These forces had learned to operate without reliance on the support of the local population – a factor that had contributed to their defeat during the Emergency. Following the surrender of two factions in 1987 around 1300 guerrillas remained active. For almost 20 years they had maintained numbers at a higher level than at any time since the end of 1957 and were not contained in the jungles as they had been for much of the first insurgency.

Butterworth Air Base
Seberang Perai (Province Wellesley) where BAB is located , has an area of approximately 700 square kilometres on the mainland of North West Malaysia. As stated above it shares its northern and eastern borders with Kedah and its southern border part with Kedah and the remainder with Perak. The communists, as noted above, were active in both these states during the second insurgency.

It was against the background described above of growing communist activity in the states immediately surrounding BAB that a 1971 intelligence assessment of the threat to the Base to the end of 1972 considered it ‘possible, but still unlikely, that the CPM/CTO could take a decision to attack the Base …’ However, it also concluded that; ‘There is definitely a risk that one or more CTs or members of subversive groups could regardless of CPM/CPO policy and / or acting on their own initiative, attempt an isolated attack on or within the Base at any time’ [emphasis added]. It was believed these ‘isolated’ attacks could occur at ‘any time’ without advanced warning. Anticipated methods of attack included penetration of the base at night by one or more (up to 20) CTs, sabotage, booby traps, small arms fire or mortar attacks ‘if the CTs acquired this capability …’[49] Clearly, the CTs were using mortars in early 1974 (see above). It must be noted that communist activities continued to escalate after the date of this assessment and that following the split in the early 70s ‘each faction tried to outdo the other in militancy and violence’[50]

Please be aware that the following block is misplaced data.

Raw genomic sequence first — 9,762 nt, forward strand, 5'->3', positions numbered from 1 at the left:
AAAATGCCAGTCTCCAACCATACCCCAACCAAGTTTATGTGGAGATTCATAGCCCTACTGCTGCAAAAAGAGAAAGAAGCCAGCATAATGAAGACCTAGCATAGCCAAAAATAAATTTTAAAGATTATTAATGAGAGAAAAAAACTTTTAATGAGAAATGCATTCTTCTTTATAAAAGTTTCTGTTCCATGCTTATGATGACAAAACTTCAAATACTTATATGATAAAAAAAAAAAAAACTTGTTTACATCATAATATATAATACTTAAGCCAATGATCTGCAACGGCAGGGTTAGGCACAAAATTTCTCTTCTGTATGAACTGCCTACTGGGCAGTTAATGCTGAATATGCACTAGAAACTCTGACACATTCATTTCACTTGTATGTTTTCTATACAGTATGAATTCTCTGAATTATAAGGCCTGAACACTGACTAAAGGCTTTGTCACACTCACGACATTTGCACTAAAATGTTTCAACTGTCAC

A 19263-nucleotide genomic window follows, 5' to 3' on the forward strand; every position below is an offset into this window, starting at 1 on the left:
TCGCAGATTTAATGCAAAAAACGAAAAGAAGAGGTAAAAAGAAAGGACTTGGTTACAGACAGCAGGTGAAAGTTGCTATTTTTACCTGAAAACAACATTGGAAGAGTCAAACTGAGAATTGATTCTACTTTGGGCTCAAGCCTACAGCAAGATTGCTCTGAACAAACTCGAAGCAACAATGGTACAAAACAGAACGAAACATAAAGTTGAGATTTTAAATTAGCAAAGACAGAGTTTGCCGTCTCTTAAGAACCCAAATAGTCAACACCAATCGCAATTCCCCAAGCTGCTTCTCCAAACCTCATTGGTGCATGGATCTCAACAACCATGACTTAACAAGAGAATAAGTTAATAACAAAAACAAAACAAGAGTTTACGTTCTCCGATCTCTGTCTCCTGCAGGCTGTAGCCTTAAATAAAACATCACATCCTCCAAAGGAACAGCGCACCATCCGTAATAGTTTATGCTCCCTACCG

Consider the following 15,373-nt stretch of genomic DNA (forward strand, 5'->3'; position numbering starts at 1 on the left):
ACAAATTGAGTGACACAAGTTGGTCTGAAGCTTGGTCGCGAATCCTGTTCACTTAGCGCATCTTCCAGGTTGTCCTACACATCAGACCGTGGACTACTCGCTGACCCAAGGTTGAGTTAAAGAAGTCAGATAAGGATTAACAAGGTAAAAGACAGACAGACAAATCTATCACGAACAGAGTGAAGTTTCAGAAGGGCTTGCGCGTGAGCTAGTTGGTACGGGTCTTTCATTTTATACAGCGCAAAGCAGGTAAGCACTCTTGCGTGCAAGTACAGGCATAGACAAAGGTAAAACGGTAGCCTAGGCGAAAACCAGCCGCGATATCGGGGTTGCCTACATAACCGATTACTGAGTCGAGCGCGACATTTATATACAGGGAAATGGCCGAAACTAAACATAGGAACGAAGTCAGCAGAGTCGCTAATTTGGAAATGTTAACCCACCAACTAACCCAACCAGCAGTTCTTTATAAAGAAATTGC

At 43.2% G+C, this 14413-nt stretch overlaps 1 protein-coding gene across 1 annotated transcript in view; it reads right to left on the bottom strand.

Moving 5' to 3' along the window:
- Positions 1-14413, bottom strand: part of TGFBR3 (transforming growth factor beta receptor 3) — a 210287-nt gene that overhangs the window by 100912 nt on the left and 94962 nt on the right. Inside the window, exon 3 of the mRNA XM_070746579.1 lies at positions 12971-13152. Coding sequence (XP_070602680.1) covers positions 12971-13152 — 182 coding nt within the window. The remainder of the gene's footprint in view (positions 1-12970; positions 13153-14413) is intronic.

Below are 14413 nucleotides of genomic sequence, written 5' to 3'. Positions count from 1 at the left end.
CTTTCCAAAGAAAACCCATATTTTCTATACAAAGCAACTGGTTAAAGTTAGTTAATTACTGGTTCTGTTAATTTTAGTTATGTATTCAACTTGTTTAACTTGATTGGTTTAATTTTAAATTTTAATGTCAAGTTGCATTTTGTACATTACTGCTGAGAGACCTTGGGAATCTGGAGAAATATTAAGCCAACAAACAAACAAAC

Against this background it seems highly unlikely that an Australian military commander would do anything less than take all necessary precautions appropriate to the assessed level of risk to defend Australian assets and personnel. Documents cited in the Rifle Company Butterworth’s submission clearly indicate an increased concern regarding base security and this is supported by the testimony of members of the Company. Confirmation of the existence of Australian intelligence reports indicating several incidents involving CT and Australian troops is contained in an email sent by a Mr Allan Hawke of the Department of Defence to Mr C. J. Duffield[51] Armed patrolling and rules of engagement authorising lethal force can only mean one thing – these men were on a combat footing. Any other conclusion denies the evidence.

In the February 2000 Review of Service Entitlement Anomalies in Respect of South-East Asian Service 1955-1975[52] Justice Mohr addressed the matter of ‘objective danger’. Mohr stated:

To establish whether or not an ‘objective danger’ existed at any given time, it is necessary to examine the facts as they existed at the time the danger was faced. Sometimes this will be a relatively simple question of fact. For example, where an armed enemy will be clearly proved to have been present. However, the matter cannot rest there.
On the assumption that we are dealing with rational people in a disciplined armed service (ie. both the person perceiving the danger and those in authority at the time), then if a serviceman is told there is an enemy and he will be in danger, then that member will not only perceive danger, but to him or her it will an objective danger on rational and reasonable grounds. If called upon, the member will face that objective danger. The member’s experience of the objective danger at the time will not be removed by ‘hindsight’ showing that no actual enemy operations eventuated.
… It seems to me that proving that a danger has been incurred is a matter to be undertaken irrespective of whether or not the danger is perceived at the time of the incident under consideration. The question must always be, did an objective danger exist? That question must be determined as an objective fact, existing at the relevant time, bearing in mind both the real state of affairs on the ground, and on the warnings given by those in authority when the task was assigned to the persons involved.